Formula E's decision to stream the remainder of 2017/18 season races on Twitter in Japan is an "experiment" to see if it is a viable broadcast option long-term.
The electric series already quickly shares short highlight videos of key moments on its official Twitter account during races, but upgraded that to live streaming to its followers in Japan from the last race in Mexico.
Series CEO Alejandro Agag told Autosport: "Yes, I think we want to use it as a bit of an experiment, see how it goes there.
"We are definitely exploring new ways of broadcasting, of getting the races to the fans.
"It's a priority for us now, and not only for us - you've seen Formula 1 announce a new OTT platform, which is something brilliant.
"All of us, we need to make an effort to really adapt to the new technologies.
"FE has been a leader in that since the beginning and this is another example."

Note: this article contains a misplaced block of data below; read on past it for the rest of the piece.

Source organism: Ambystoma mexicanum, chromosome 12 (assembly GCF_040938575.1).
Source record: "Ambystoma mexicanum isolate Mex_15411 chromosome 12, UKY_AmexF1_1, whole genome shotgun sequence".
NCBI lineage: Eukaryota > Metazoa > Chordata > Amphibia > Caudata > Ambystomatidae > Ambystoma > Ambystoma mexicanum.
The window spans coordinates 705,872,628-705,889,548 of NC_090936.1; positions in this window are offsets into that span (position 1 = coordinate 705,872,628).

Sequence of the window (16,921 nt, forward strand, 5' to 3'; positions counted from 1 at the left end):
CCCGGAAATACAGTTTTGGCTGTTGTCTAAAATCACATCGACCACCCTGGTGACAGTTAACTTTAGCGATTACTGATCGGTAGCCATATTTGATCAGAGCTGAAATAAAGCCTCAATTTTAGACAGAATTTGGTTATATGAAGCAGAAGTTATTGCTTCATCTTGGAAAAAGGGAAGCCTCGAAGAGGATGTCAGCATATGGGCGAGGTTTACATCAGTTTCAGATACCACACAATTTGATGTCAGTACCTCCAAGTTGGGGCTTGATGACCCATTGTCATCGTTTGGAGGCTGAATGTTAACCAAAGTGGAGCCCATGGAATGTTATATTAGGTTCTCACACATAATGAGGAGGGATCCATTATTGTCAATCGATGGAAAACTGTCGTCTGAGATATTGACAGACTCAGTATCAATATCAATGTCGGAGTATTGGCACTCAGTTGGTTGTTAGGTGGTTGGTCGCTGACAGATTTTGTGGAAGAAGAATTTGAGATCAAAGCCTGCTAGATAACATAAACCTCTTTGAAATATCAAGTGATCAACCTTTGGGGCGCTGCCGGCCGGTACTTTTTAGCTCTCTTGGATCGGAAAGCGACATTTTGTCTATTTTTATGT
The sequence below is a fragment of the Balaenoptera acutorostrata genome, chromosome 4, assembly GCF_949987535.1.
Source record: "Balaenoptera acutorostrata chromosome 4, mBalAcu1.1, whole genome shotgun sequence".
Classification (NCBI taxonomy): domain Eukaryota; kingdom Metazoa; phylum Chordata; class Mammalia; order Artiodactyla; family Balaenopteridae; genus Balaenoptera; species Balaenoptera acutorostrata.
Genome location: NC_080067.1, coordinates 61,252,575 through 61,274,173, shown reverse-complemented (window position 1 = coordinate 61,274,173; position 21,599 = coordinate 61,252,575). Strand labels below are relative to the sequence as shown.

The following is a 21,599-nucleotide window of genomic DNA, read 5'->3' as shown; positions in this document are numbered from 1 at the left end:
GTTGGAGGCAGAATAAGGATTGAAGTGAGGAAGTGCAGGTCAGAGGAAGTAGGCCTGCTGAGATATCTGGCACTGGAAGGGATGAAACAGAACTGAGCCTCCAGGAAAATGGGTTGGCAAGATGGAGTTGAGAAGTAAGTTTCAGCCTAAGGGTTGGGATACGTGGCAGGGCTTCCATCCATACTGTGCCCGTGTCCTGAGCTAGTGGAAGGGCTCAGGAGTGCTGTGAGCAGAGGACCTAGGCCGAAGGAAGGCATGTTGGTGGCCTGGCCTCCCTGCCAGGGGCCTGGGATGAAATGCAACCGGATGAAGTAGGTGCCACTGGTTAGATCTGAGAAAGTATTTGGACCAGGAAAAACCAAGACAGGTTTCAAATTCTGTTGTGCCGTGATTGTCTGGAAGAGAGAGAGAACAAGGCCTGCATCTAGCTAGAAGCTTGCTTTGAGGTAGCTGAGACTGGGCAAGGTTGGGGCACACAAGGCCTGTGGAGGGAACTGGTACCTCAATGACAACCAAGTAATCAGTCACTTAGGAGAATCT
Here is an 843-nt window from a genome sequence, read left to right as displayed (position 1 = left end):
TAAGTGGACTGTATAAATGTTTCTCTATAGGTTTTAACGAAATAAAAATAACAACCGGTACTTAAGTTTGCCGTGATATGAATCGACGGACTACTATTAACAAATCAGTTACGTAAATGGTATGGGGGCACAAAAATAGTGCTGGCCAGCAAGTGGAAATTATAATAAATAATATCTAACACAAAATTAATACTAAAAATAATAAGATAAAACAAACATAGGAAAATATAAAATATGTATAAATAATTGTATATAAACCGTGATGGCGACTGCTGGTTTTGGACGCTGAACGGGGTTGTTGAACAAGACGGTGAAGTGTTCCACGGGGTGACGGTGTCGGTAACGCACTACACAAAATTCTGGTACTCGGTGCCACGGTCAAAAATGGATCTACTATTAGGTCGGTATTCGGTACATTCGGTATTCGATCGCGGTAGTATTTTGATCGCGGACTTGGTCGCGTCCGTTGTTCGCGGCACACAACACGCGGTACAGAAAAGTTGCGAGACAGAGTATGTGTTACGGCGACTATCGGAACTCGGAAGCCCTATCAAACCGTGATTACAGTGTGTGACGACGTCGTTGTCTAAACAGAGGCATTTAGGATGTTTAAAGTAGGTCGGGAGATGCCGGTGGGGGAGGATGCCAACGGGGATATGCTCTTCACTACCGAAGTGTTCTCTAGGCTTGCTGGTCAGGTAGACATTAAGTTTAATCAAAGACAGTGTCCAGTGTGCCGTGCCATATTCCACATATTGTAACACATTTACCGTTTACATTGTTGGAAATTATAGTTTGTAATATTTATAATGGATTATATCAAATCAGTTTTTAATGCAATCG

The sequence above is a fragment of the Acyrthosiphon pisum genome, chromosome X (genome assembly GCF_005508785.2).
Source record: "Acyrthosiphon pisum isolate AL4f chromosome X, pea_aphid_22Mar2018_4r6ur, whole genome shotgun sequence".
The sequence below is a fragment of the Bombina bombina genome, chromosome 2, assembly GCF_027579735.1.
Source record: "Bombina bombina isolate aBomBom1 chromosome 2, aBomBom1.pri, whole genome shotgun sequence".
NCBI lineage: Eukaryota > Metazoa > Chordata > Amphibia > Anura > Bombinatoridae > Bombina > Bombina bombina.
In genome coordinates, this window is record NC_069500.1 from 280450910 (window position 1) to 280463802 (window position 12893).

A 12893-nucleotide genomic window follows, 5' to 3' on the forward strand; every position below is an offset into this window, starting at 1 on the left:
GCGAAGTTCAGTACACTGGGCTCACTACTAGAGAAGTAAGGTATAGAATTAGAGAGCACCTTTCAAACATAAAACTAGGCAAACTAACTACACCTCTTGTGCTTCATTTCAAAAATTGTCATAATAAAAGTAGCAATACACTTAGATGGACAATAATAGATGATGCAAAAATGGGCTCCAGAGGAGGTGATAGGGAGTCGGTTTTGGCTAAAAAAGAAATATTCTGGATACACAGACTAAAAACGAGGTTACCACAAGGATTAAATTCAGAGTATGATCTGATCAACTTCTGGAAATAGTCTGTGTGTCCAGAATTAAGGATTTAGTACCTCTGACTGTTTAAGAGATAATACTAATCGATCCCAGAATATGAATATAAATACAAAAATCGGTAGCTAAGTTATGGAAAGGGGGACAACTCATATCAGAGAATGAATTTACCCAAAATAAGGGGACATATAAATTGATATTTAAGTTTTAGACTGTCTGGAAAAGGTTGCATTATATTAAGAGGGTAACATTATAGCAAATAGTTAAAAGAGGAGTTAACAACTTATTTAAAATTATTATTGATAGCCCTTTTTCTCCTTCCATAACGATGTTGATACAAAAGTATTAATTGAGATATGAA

In Britain, FE has struggled to gain a foothold through traditional broadcasting methods.
Its UK coverage started out on ITV4 but was shuffled to Channel 5 for last season.
Several races have not been broadcast live on the main channel and have either appeared 'as-live' on a delay or on C5's sister channel Spike.
FE's social media accounts are more successful: its YouTube channel has more than 222,000 subscribers and on Instagram and Twitter FE has 194,000 and 144,000 followers respectively.
Agag said: "It's quite tricky, people prefer to follow us now more on social and digital than on TV in some countries, like the UK.
"I think we're very open to look at these new formulas of getting to the fans. Of course, you have the discussion of when to just go completely digital and I think that moment hasn't arrived yet.
"We keep all of our options very open."
FE has been linked to a race in Japan since its inception and it was thought an event in Tokyo could be on the cards in the near-future, although not for the 2018/19 season.
Hopes of a Japan race have been bolstered by FE securing its first competing manufacturer from the country - Nissan - for next season.
Agag said the decision to stream races live on Twitter was not "directly connected" to the series' desire to race in Japan but he acknowledged it was an important area to target.
"We would love to have a race in Japan," he said. "It's been in the works for five years.
"I don't see it happening imminently but we have a big fanbase. It would help have a race."